“Plastic China,” a documentary by director Wang Jiuliang that showcases the lives of two families who are struggling to live and work in a typical plastic waste household-recycling workshop, provides a look into what it’s like to work in small factories that reprocess imported plastics while China is rushing to embrace capitalism.
The working families sort plastic with their bare hands and without protective gear and clothing, which exposes them to a number of dangerous items and the risk of contracting polychlorinated biphenyl poisoning.
South China Morning Post has more:
Many Hongkongers will be familiar with the environmental effects of industrialisation on the mainland. But this 2016 documentary by director Wang Jiuliang, which is set in a small factory that reprocesses imported plastics, takes an up-close-and-personal look at the situation rather than a broad investigative view.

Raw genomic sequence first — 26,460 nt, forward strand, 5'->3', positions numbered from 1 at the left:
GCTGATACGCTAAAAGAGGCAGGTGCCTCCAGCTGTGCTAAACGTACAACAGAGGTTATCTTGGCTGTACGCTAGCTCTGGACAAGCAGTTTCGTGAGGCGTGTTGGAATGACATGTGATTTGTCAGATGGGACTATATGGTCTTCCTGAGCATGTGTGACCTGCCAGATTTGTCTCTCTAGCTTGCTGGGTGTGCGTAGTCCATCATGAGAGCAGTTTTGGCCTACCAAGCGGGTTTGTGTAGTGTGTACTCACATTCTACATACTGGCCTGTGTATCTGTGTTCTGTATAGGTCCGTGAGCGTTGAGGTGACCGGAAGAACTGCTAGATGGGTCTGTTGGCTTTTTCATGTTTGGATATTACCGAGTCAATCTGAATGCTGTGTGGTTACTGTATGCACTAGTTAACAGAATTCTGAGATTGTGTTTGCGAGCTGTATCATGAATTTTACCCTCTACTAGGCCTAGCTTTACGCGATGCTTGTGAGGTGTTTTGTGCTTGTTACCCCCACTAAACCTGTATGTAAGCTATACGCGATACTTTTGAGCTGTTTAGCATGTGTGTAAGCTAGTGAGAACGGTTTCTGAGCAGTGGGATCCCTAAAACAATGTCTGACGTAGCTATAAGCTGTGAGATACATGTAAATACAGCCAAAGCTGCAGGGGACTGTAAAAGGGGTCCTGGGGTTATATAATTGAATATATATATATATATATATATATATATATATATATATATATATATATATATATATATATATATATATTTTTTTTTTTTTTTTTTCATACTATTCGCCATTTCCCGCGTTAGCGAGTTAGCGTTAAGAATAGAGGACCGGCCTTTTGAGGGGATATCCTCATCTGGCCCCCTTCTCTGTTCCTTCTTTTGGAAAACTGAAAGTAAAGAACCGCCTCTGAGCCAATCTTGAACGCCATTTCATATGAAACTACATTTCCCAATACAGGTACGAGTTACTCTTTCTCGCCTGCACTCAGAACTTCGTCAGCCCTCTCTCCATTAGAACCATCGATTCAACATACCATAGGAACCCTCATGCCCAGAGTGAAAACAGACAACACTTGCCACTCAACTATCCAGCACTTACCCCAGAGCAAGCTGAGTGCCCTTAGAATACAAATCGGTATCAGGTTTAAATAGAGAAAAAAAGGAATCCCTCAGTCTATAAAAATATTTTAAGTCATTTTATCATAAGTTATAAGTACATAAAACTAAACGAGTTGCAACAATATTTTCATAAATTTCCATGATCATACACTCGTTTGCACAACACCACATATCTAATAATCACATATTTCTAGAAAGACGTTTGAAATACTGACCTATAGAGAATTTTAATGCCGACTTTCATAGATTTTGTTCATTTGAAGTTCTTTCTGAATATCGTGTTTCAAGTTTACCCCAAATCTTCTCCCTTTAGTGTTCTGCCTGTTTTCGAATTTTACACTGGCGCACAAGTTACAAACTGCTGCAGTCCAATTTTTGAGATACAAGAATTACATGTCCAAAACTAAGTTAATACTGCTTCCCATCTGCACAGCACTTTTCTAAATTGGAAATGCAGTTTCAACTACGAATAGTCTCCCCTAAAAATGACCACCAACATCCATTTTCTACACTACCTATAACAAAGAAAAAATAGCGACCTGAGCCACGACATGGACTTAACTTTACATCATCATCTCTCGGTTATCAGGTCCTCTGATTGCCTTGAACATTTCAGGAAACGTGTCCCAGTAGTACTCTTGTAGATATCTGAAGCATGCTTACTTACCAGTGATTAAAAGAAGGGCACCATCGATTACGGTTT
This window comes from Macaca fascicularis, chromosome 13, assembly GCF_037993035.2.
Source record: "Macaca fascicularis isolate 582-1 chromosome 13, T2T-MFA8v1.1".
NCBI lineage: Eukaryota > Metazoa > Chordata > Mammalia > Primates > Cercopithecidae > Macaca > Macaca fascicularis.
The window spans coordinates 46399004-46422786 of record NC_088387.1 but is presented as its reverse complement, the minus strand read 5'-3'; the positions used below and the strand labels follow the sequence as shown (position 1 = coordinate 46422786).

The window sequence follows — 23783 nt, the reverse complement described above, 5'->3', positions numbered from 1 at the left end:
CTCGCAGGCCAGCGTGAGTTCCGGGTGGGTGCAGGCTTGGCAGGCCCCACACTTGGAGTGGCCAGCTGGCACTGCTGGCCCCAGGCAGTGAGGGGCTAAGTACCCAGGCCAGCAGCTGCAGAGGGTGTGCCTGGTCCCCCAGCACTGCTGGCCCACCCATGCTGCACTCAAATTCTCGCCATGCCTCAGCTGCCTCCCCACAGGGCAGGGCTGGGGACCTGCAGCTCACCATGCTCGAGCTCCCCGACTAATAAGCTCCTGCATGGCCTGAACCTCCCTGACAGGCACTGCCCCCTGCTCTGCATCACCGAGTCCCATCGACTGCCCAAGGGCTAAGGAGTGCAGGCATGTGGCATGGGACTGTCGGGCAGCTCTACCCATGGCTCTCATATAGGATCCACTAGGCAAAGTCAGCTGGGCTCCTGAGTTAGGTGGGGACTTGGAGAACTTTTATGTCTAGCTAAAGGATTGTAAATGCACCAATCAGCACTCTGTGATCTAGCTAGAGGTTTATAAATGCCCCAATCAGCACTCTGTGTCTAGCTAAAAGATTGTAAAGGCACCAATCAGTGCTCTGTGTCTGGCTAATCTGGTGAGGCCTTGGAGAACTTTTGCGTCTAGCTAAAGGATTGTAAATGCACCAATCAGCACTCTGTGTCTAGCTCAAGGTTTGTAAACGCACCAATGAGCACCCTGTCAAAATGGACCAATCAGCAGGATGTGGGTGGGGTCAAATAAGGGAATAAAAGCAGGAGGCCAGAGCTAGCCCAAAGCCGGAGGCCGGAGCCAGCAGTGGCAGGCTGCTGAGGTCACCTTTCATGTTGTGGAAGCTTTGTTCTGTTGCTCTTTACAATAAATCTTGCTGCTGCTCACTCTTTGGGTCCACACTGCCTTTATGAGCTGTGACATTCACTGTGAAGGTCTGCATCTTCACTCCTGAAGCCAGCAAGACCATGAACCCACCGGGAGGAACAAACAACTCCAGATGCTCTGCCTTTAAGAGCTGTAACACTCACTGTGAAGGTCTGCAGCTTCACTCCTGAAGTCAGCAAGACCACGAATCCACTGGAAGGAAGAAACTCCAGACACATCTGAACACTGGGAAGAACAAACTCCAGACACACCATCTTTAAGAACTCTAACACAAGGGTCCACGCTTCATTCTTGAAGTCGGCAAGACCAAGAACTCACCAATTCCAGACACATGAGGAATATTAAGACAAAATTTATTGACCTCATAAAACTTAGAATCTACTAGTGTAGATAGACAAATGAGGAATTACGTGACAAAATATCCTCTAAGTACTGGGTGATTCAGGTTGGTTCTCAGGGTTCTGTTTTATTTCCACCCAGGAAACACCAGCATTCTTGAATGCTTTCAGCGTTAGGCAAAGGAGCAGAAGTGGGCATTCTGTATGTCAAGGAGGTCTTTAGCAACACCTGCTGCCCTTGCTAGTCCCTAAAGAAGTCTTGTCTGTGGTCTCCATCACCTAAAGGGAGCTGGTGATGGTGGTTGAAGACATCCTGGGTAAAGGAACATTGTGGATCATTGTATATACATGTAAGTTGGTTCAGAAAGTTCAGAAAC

Plastic China’s portrait of a migrant worker and his family, and the factory’s ambitious owner, is touching and saddening, and puts a human face on the problems caused by China’s rush to embrace capitalism. The film also provides rare insight into what it’s like to work at the bottom end of a booming economy.
Wang is something of a social activist when it comes to waste and pollution. His 2011 film, Beijing Besieged by Waste, was the result of a three-year odyssey documenting unregulated landfills on the outskirts of the capital. Plastic China is the result of an 18-month sojourn at a plastics recycling factory in Shandong province, during which Wang lived, and even worked, alongside the factory boss and his sole employee.